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Emancipated Cinema

I don’t take filmmaking as seriously as male directors do. I simply love shooting films- shooting’s the greatest experience I’ve had in my life. This statement made by Márta Mészáros in 1977 is in stark contrast to the critical surveys of her work in film, mostly focused as they are on thematic readings in mimetic key, with a pronounced emphasis on tendentious interpretation of political, cultural, social and gender issues portrayed. To the detriment of precisely that crucial dimension – i.e. film form – which makes these films the work of Márta Mészáros, who is, just like many of her heroines (e.g. in films Eltávozott nap / The Girl, 1968; Szabad lélegzet / Riddance aka Free Breathing, 1973; Örökbefogadás / Adoption, 1975; Kilenc hónap / Nine Months, 1976 etc.) constantly at odds with all sorts of received opinion, aesthetic conventions and poetic prescriptions, including those specifying what kind of films female directors ought to be making, the ones from the so-called Eastern Europe in particular. The film Szerencsés lányai (Daughters of Fortune, 1998) was characteristically denounced for failing to present the subject of a Russian prostitute in contemporary Warsaw in a manner deemed suitable to it: the rigorously documentary mode of the opening soon turns into a masterful erotic fantasy. Mészáros was forced to point out the obvious: such portrayal was necessary, because that is the protagonist’s work, just as I portray women at their machines in my films with a factory setting. The social or political thrust of the films of Márta Mészáros is never to be found in what is being shown, for it always lies where prescriptive criticism refuses to look for it – in the feedback that obtains between truth and lies, in its turn created by the exploration of the conditions of possibility of showing itself.

It is therefore not surprising that on the occasion of the Canadian coproduction Bye Bye Chaperon Rouge (Bye Bye, Red Riding Hood, 1989) she should voice her relief for having for once been set free of the habitually imposed political responsibility and being able to indulge in pure fantasy, fully aware that as far as film is concerned it is no less real than the documentary footage of the actress Lila Monari giving birth, which she incorporated into Nine Months. It is precisely the indissoluble link of the documentary and the fictional that is foregrounded in a series of diary films – Napló gyermekeimnek / Diary for My Children (1982); Napló szerelmeimnek / Diary for My Lovers (1987); Napló apamnak, anyamnak / Diary for My Father and Mother (1990); Kisvilma: Az utolsó napló / Little Vilma: The Last Diary (2000) – in which autobiographical motifs (Juli, the protagonist of Diary for My Lovers, for instance, studies film directing at Moscow’s VGIK, from which Mészáros herself graduated in 1956) and faithful cultural and historical details are presented by means of a nuanced visual texture (black and white in the first two, and in colour in the latter ones), with narrative self-awareness – Mészáros likens her procedure directly to a saga, a family novel in literature, where the stories continue, the characters return after certain changes, enriched or burdened with historic and private experiences – becoming ever more complex displaying the redeeming power of cinematic fiction.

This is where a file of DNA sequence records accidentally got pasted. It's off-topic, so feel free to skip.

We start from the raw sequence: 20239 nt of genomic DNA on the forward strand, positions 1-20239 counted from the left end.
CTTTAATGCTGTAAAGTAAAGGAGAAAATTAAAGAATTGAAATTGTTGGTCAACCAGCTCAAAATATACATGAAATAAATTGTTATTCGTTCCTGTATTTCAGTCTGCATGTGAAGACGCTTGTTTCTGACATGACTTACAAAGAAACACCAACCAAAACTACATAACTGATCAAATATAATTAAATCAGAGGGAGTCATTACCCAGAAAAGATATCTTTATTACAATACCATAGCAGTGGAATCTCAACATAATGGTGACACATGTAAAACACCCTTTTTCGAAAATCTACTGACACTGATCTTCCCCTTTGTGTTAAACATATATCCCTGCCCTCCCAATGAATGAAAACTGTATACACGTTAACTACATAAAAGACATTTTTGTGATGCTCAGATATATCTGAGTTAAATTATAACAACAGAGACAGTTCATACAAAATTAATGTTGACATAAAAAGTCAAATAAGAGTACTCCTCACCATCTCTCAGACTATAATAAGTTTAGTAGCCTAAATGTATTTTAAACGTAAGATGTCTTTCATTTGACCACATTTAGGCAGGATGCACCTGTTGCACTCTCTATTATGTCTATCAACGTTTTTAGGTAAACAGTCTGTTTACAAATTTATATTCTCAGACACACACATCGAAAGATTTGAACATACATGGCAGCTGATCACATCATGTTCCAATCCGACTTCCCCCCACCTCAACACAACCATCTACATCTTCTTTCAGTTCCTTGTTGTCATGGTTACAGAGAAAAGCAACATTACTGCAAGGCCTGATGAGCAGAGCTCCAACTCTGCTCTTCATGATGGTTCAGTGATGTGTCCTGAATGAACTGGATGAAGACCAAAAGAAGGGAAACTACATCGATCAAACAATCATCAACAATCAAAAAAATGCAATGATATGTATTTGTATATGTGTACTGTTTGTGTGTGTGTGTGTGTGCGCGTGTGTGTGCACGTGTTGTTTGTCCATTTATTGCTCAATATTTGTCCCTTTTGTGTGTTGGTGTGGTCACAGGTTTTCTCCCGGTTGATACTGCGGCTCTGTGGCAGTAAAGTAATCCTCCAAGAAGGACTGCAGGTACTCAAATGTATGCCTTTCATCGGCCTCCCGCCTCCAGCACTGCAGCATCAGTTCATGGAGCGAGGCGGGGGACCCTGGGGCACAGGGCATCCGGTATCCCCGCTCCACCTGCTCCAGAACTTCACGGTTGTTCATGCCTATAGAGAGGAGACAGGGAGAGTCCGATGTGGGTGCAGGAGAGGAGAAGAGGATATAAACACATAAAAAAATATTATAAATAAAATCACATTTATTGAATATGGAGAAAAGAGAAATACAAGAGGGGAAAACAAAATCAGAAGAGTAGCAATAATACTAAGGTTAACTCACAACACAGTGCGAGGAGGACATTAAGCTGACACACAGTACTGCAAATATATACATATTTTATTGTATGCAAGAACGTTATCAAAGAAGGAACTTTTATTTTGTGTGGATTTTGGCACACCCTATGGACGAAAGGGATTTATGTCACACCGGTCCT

In the course of her exceptionally long and successful career, which includes several works that surely belong among the most distinguished in the history of cinema, and in which not only actresses – like Marina Vlady (Ők ketten / The Two of Them aka Women, 1977), Anna Karina (Olyan, mint otthon / Just Like Home, 1978), Delphine Seyrig (Útközben / On the Move, 1979) or Isabelle Huppert (Örökség / The Heiress, 1980) – but also her long time partner Jan Nowicki (Diary for My Children; Diary for My Lovers; Diary for My Father and Mother; A magzat / Foetus, 1994; A temetetlen halott / The Unburied Man, 2004, among others) – often gave some of their best performances, Márta Mészáros repeatedly demonstrated her complete creative emancipation, using most diverse, even disparate, formal procedures. In her study, Catherine Portuges rightly calls attention to her integrity of vision, consistent mastery of ambiguous and complex emotions, rigorous refusal of sentimentality and overstatement, equally displayed on the plane of content, in the portrayal of critical intimate situations, and on the plane of expression, by means of habitual introduction of characters or images not readily integrated into the apparent plot, and in particular in the regularly open endings. The function of the interrelation of close-ups and details (frequently, parts of the body) – the hallmark of her style just as the long-shots of her former husband Miklós Jancsó are of his – is specifically to continually demonstrate that the dialectical relationship between the showing and the shown always of necessity sublates the oppositions of which it consists in order to become something more – namely, a film.

Tomislav Brlek



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